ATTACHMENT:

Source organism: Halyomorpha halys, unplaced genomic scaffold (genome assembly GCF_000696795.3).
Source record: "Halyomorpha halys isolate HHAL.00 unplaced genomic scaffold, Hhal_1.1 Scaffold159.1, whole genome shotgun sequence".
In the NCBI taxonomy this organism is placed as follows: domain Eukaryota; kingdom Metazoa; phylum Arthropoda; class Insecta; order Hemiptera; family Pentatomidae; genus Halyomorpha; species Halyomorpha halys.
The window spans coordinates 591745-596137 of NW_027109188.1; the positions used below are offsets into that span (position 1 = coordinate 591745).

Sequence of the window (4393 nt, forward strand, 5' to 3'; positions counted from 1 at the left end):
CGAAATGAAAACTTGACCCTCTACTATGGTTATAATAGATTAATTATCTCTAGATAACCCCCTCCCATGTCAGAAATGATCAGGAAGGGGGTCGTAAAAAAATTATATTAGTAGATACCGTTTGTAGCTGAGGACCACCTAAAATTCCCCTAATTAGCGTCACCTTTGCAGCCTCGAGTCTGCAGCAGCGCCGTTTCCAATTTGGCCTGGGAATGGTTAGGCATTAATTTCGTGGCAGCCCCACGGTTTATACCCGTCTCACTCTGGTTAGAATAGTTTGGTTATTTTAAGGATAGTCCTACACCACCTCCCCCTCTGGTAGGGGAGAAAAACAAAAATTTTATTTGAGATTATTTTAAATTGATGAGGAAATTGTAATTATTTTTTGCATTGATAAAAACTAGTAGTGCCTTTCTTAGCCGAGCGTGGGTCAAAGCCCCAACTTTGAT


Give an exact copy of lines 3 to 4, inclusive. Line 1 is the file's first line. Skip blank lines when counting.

In the NCBI taxonomy this organism is placed as follows: domain Eukaryota; kingdom Metazoa; phylum Arthropoda; class Insecta; order Hemiptera; family Pentatomidae; genus Halyomorpha; species Halyomorpha halys.
The window spans coordinates 591745-596137 of NW_027109188.1; the positions used below are offsets into that span (position 1 = coordinate 591745).